By Stan Ber, email@example.com
4:43 PM EDT, September 24, 2013
Wow. Until you have been in the Southeastern Conference during the college football season, you really don't know how important that sport is to the people there. I just visited Chattanooga for the 150th Anniversary of the Battle of Chicagamauga during the Civil War and spent some time in Georgia where all you see is "Go Dawgs."
As it happened, I bumped into a couple of diehard Georgia fans in the lobby of our hotel and they weren't very happy about their team playing second fiddle to Alabama. "We haven't won a championship since 1980," said one. "And I ain't happy about that."
Football in that region is second only to religion and, believe me, the Maryland area just doesn't measure up to the intense emotions that pervade the scene there.
Even the excitement that the Terrapins are generating this season after their 4-0 start doesn't come close. Of course, I really can't understand all the excitement. I went to Bowdoin and we scored five big points in our opener this past week.
Nyad is a shining example
Despite the criticism that some have directed against 64-year-old Diana Nyad for her 110-mile swim from Cuba to Florida, I remain amazed at her performance. How many people that age can even attempt a feat like that?
And that brings me to a favorite topic of mine. I want people over the age of 50 to get off the couches and get into the swing of exercising and participating in some sort of sporting activity. I don't care if it's walking, riding a recumbent bike, swimming, playing tennis, softball or whatever. I want to see more of our older population living better through exercise and eating better.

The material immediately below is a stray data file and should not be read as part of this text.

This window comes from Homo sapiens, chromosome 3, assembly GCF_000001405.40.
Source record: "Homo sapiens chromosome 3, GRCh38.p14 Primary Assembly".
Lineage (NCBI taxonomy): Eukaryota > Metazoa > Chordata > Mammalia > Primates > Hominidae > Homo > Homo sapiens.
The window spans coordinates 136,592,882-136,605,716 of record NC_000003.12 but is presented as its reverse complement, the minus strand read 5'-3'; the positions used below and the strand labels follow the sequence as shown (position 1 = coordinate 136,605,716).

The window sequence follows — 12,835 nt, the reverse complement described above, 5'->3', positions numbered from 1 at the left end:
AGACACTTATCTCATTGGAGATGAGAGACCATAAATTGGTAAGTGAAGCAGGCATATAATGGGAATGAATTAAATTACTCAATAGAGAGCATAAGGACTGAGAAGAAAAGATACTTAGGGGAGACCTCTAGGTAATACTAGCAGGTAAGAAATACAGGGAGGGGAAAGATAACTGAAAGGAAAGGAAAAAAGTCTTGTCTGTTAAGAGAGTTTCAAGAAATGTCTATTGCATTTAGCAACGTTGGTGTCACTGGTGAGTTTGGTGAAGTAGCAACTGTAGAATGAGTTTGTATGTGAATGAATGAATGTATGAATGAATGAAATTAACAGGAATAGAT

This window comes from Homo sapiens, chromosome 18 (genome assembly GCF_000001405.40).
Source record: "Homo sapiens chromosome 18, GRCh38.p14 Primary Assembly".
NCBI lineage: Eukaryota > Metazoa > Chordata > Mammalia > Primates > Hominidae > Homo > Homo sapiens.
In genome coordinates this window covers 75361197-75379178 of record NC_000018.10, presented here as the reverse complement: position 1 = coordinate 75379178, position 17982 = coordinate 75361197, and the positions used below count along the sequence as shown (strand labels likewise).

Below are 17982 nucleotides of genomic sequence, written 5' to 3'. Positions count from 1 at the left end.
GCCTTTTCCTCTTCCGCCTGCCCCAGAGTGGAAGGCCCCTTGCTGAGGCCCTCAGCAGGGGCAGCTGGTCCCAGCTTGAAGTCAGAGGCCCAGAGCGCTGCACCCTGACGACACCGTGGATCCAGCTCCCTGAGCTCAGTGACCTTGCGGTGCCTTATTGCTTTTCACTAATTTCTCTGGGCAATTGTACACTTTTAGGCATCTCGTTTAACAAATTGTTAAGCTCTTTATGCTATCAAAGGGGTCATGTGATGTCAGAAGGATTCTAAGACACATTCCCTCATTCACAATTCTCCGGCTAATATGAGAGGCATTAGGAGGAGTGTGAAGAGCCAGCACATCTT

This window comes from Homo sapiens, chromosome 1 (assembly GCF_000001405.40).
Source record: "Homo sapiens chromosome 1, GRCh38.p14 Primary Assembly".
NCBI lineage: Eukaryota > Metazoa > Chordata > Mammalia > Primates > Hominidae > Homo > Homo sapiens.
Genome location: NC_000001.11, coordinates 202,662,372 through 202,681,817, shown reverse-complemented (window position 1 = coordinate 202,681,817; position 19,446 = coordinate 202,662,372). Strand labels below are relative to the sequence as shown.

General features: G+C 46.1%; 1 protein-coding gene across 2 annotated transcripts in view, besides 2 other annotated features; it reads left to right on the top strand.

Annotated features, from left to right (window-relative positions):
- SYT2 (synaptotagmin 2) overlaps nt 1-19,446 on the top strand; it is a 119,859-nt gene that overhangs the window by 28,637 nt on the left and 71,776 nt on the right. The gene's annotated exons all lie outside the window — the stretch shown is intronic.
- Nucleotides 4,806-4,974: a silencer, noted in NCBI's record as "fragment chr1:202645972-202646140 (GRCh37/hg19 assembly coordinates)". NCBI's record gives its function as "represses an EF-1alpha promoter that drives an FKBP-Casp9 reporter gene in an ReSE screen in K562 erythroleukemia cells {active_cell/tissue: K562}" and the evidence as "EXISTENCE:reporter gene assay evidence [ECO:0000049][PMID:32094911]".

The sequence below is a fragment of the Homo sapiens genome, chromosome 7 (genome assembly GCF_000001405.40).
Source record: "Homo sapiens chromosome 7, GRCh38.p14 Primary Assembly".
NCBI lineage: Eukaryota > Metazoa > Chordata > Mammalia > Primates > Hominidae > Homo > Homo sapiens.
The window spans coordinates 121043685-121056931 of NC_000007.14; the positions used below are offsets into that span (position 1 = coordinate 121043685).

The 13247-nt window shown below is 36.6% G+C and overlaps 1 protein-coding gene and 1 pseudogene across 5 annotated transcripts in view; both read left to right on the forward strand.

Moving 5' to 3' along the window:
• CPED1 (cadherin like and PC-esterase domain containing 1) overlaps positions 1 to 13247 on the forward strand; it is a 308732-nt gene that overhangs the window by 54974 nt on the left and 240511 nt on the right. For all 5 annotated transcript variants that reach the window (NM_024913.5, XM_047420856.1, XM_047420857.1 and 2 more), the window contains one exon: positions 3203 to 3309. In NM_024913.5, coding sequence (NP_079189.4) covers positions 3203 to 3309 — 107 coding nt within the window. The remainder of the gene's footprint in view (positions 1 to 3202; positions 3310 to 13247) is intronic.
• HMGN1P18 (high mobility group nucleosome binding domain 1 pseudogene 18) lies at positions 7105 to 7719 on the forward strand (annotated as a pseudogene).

I am pretty certain that we have in our community some former athletes who think that time has passed them by and they don't hit a golf ball or play tennis, swim, play baseball or basketball anymore. I encourage them to get started again in some kind of activity that can only improve their health. Sitting around and watching someone else play on the tube is not the way to go.
I like what the Senior Olympics has done for many of its participants. It actually has given some of our older athletes a new purpose in life and it shows us just how good some of them still are.
I don't expect the times for runners to be on a par to when the athlete was much younger, but I am still amazed at how fast some still are.
I know the aches and pains that come with age but we don't have to throw in the towel just yet. Start slowly, but at least start doing some activity. I, myself, have had a series of physical problems over the past three years or so, but I still do exercise on my recumbent bike and treadmill every day. I feel much better than I have in years. Besides, one of the big benefits of exercising for senior citizens is that it can keep weight gain in check with proper eating habits, and reduce that gut that seems to appear suddenly with age.
A year ago I went to Cedar Lane to watch some of our older players in a softball game. I was amazed how good they were and how competitive they can be.
You don't have to be that serious. You only have to get out and work at your own pace. I guarantee that you will feel better once you rid yourself of that rust.
So get those clubs, racquets or running shoes back out and watch for older groups to join.
There are a number of them around and I am sure they would benefit from your participation.